FNLI calls on Dutch government to exempt entrepreneurs from gas tax

Dutch food manufacturers fear additional levies and huge tax increase on gas if the cabinet plans go ahead.

A provisional playing field test carried out at various types of food companies shows that taxes and levies for food manufacturers will increase by hundreds of percent. In some cases, this can even rise to 700% compared to 2019. This is a measure that will have an adverse effect on the sustainability of industry. On the eve of the parliamentary debate on the government’s extra climate package, the FNLI is calling on the parliament to exempt entrepreneurs who cannot switch to electricity because the infrastructure is not in order from the increase in the tax on gas, and to make the effect test transparent.

Director of FNLI Cees-Jan Adema said members are not the problem – they are ready to become more sustainable, “but it is almost impossible to switch from gas to electricity anywhere in the Netherlands due to the overloaded power grid”.

“Gas costs will increase by more than a billion euros in the coming years,” Adema noted. “The research we commissioned shows that this has a significant impact on many companies. While companies will have to wait years for a connection to the electricity grid, the investment scope for sustainability will become increasingly smaller at those companies due to enormous tax increases. Exactly the opposite of the goal of this cabinet’s climate package and the ambition of the sector.”

The preliminary research results of the playing field test provided the following picture of the percentage increase in costs of climate taxes and levies in the period 2019-2030:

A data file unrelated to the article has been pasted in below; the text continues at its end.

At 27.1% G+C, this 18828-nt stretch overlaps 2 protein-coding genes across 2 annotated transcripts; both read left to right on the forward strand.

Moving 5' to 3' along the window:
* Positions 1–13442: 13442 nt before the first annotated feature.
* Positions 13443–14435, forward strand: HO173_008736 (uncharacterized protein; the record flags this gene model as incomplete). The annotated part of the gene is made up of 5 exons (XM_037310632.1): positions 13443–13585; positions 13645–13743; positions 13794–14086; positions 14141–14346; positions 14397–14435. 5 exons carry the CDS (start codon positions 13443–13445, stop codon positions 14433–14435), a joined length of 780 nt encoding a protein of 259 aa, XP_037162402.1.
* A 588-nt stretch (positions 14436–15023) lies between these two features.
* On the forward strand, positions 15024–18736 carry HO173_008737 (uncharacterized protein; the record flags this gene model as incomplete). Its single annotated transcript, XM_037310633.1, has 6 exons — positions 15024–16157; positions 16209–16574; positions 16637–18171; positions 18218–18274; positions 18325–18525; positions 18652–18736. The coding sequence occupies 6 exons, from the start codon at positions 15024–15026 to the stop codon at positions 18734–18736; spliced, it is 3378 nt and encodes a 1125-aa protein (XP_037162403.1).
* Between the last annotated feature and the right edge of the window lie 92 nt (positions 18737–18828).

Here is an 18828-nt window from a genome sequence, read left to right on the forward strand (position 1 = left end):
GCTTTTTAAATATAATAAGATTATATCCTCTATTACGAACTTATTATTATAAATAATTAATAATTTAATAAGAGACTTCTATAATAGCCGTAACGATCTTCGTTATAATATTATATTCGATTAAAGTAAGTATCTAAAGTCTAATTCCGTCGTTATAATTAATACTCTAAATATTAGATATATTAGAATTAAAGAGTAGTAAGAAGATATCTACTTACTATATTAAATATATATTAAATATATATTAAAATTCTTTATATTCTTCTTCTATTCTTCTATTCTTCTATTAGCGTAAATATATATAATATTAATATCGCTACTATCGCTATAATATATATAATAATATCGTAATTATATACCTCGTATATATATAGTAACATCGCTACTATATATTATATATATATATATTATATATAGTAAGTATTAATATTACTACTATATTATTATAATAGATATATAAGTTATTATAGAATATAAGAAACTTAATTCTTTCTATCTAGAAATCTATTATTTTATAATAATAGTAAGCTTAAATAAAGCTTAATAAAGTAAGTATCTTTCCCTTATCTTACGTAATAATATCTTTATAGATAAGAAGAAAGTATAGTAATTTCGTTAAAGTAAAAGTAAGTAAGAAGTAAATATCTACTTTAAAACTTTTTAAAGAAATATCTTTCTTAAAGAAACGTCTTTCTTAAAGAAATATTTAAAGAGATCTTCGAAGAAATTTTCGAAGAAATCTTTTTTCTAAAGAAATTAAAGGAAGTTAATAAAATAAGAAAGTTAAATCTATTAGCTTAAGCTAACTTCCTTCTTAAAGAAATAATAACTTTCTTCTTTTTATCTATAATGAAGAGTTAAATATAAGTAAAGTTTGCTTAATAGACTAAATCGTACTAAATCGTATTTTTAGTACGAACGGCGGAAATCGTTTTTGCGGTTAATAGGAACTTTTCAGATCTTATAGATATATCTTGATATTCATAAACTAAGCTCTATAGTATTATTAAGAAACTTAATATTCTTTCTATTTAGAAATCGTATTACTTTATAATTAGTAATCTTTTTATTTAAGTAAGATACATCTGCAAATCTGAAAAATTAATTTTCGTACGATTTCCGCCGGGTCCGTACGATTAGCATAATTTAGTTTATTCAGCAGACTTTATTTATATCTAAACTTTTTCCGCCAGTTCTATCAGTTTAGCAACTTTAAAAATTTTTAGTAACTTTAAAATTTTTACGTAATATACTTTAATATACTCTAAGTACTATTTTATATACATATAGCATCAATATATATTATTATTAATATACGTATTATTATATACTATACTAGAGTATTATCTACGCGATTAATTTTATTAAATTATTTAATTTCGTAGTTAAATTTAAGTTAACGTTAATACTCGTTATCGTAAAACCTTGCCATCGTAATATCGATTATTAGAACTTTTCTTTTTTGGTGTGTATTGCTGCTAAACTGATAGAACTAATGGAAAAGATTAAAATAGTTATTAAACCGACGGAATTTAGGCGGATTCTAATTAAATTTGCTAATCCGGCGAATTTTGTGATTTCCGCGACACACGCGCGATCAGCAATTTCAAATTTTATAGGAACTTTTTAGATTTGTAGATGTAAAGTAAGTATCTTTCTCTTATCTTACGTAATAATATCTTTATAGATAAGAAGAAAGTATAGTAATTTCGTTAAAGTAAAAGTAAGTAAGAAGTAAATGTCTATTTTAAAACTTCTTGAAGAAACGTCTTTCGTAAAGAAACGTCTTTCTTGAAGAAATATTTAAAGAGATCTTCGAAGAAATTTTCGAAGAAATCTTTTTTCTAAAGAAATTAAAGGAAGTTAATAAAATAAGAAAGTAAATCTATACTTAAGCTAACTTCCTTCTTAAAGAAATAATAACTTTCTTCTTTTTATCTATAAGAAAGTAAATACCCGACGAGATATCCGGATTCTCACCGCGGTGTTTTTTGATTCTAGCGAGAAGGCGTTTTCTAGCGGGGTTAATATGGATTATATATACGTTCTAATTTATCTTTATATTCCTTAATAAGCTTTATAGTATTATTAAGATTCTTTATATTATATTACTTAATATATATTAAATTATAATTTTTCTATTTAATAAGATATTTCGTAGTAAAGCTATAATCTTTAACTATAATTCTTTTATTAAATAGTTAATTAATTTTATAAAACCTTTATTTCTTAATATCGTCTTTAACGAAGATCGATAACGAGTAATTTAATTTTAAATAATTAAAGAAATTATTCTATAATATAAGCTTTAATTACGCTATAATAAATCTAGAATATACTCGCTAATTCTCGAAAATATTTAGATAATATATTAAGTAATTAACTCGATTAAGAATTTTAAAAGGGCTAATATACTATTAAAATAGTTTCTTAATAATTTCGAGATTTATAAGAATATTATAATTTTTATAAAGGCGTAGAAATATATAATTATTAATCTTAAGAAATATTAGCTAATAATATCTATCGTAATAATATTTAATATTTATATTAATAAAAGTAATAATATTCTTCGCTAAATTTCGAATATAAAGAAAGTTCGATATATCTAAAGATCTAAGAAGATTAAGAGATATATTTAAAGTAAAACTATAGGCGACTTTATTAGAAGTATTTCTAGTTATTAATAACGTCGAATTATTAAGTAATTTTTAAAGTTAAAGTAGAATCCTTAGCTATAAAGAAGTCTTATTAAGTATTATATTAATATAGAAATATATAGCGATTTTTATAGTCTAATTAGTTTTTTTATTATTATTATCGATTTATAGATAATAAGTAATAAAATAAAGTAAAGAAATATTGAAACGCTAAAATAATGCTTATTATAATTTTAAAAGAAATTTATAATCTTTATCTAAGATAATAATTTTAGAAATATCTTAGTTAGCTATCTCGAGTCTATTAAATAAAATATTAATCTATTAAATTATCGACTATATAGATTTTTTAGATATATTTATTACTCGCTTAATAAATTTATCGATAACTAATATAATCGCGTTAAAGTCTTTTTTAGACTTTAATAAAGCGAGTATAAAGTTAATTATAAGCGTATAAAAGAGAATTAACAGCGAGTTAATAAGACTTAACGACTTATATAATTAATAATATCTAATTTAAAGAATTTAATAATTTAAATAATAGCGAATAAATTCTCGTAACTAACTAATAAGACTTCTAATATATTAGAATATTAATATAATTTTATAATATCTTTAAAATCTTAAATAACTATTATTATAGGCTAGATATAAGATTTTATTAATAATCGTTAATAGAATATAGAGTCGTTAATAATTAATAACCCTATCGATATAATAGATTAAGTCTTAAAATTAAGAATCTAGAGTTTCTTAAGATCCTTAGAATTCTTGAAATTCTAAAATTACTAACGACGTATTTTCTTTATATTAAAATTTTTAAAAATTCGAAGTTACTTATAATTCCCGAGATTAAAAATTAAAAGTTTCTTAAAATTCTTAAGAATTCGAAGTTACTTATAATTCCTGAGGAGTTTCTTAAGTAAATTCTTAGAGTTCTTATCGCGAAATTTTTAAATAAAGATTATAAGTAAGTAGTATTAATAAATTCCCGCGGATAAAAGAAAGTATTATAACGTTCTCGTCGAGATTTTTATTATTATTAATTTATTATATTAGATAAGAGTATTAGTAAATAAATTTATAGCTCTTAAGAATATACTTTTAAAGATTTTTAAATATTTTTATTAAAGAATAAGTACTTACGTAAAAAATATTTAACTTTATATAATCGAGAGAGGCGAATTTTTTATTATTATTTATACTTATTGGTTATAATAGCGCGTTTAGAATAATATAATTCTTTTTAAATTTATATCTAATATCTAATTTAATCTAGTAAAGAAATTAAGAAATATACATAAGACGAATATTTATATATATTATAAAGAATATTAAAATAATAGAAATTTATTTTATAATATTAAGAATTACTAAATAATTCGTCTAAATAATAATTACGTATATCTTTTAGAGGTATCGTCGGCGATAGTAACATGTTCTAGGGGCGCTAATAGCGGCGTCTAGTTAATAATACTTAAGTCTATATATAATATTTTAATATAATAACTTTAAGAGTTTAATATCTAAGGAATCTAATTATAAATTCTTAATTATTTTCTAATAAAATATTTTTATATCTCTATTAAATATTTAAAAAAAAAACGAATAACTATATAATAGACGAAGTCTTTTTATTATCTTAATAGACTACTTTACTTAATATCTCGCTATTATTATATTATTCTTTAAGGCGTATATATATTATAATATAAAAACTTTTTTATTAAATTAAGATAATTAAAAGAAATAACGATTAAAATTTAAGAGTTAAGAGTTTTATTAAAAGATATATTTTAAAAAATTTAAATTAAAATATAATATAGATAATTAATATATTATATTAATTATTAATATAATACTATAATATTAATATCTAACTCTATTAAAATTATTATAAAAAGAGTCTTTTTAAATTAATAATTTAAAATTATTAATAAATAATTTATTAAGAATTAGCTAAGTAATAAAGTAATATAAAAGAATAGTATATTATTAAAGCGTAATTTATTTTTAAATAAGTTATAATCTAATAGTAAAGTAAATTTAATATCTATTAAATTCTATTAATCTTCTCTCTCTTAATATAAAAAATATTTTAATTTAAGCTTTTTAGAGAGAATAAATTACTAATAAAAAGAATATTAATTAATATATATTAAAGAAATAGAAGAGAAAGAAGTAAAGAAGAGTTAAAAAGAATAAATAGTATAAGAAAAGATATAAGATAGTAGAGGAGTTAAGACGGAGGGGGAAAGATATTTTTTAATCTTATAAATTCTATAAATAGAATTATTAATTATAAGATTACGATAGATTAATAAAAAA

• A bread bakery and large energy consumer has a cost increase of 454%
  • A brewery and medium-sized consumer of energy has a cost increase of 305%
  • For a dairy company and large consumer of energy, this involves a cost increase of 687%

The playing field test examined a selection of average companies in the food industry to provide an initial picture of the actual impact of the proposed measures in the climate policy of the current government. According to the FNLI, the sector is still struggling with high energy prices and higher raw material prices. While the cabinet tried to help the sector with this last autumn with the TEK (Energy Costs Allowance for energy-intensive SMEs), the feeling in the sector is that it will still be presented with a hefty bill – meaning higher prices or perhaps even production that becomes unprofitable.

The researchers will publish the final study in two weeks.

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